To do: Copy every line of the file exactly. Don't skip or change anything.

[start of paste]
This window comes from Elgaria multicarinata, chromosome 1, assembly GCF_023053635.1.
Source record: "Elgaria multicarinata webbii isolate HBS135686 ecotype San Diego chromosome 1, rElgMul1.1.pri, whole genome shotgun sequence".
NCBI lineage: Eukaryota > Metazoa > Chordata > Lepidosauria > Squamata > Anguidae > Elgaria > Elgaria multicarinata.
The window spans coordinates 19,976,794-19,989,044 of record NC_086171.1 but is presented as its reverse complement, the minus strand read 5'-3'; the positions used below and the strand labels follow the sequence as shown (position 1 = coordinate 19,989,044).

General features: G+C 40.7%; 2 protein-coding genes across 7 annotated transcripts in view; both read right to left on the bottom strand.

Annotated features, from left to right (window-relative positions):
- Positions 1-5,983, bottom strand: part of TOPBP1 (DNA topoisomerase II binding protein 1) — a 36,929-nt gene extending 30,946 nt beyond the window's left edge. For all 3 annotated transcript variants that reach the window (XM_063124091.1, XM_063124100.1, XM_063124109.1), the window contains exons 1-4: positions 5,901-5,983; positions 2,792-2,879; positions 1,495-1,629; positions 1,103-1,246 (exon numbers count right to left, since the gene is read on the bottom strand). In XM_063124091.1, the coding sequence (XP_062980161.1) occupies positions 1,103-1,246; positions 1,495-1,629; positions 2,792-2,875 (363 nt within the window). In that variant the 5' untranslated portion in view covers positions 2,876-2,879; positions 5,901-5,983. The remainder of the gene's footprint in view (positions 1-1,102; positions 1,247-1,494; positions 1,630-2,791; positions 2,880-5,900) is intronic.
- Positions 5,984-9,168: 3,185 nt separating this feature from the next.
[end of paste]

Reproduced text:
This window comes from Elgaria multicarinata, chromosome 1, assembly GCF_023053635.1.
Source record: "Elgaria multicarinata webbii isolate HBS135686 ecotype San Diego chromosome 1, rElgMul1.1.pri, whole genome shotgun sequence".
NCBI lineage: Eukaryota > Metazoa > Chordata > Lepidosauria > Squamata > Anguidae > Elgaria > Elgaria multicarinata.
The window spans coordinates 19,976,794-19,989,044 of record NC_086171.1 but is presented as its reverse complement, the minus strand read 5'-3'; the positions used below and the strand labels follow the sequence as shown (position 1 = coordinate 19,989,044).

General features: G+C 40.7%; 2 protein-coding genes across 7 annotated transcripts in view; both read right to left on the bottom strand.

Annotated features, from left to right (window-relative positions):
- Positions 1-5,983, bottom strand: part of TOPBP1 (DNA topoisomerase II binding protein 1) — a 36,929-nt gene extending 30,946 nt beyond the window's left edge. For all 3 annotated transcript variants that reach the window (XM_063124091.1, XM_063124100.1, XM_063124109.1), the window contains exons 1-4: positions 5,901-5,983; positions 2,792-2,879; positions 1,495-1,629; positions 1,103-1,246 (exon numbers count right to left, since the gene is read on the bottom strand). In XM_063124091.1, the coding sequence (XP_062980161.1) occupies positions 1,103-1,246; positions 1,495-1,629; positions 2,792-2,875 (363 nt within the window). In that variant the 5' untranslated portion in view covers positions 2,876-2,879; positions 5,901-5,983. The remainder of the gene's footprint in view (positions 1-1,102; positions 1,247-1,494; positions 1,630-2,791; positions 2,880-5,900) is intronic.
- Positions 5,984-9,168: 3,185 nt separating this feature from the next.